Whole Grains Are Healthy -And That Includes Whole Grain Bread
Whole grains have an image problem. Pervasive media stories and nutrition books warn that eating grains puts you at risk for obesity and chronic illness. When you look at the facts, however, whole grains are clearly health-promoting in numerous ways you can use to your advantage.
The choice becomes clearer once you understand what these foods are. Whole grains are the seeds of certain grasses that store their energy mostly as complex carbohydrates. Wheat, corn, rice, barley, oats, millet, and rye are the most common examples.
Whole grain foods contain all parts of the seed. These include the outer protective skin (bran), tiny baby plant (the germ), and food to nourish the baby plant until it can produce its own (endosperm). Refined grain foods are generally made only from the endosperm.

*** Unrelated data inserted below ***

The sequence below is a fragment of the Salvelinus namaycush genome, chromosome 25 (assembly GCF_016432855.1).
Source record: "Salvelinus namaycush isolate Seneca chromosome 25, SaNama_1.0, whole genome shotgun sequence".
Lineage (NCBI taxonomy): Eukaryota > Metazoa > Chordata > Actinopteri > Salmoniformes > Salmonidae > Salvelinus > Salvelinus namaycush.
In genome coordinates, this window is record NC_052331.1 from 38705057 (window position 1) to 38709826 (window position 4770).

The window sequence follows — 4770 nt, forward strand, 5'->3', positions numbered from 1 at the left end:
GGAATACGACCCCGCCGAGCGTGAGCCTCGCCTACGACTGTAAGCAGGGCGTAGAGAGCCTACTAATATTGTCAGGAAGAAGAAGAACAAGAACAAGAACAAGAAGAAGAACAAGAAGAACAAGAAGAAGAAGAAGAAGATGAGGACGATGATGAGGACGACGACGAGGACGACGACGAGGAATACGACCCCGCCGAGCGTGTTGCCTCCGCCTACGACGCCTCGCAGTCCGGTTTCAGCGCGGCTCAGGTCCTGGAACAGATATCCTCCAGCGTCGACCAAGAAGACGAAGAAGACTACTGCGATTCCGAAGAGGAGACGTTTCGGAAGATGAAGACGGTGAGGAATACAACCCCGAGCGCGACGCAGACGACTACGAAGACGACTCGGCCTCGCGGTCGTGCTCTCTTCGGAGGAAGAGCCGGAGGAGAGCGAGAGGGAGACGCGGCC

Quinoa, buckwheat, wild rice, and amaranth are seeds that are examples of "pseudo-grains." These are similar nutritionally to traditional whole grains, but are produced by plants that are not grasses. While this difference is important to botanists, if you are simply trying to decide what to cook for dinner, you can use whole grains and "pseudo-grains" interchangeably.
Published, peer-reviewed science on people who eat more whole grains substantiates a spectrum of health benefits for these foods.
WHOLE GRAINS LOWER THE RISK OF OBESITY
A common myth is that foods high in carbohydrates, such as whole grains, encourage obesity. Yet the truth is quite the opposite in considering actual studies of people who consume more whole grains. Here are some representative findings.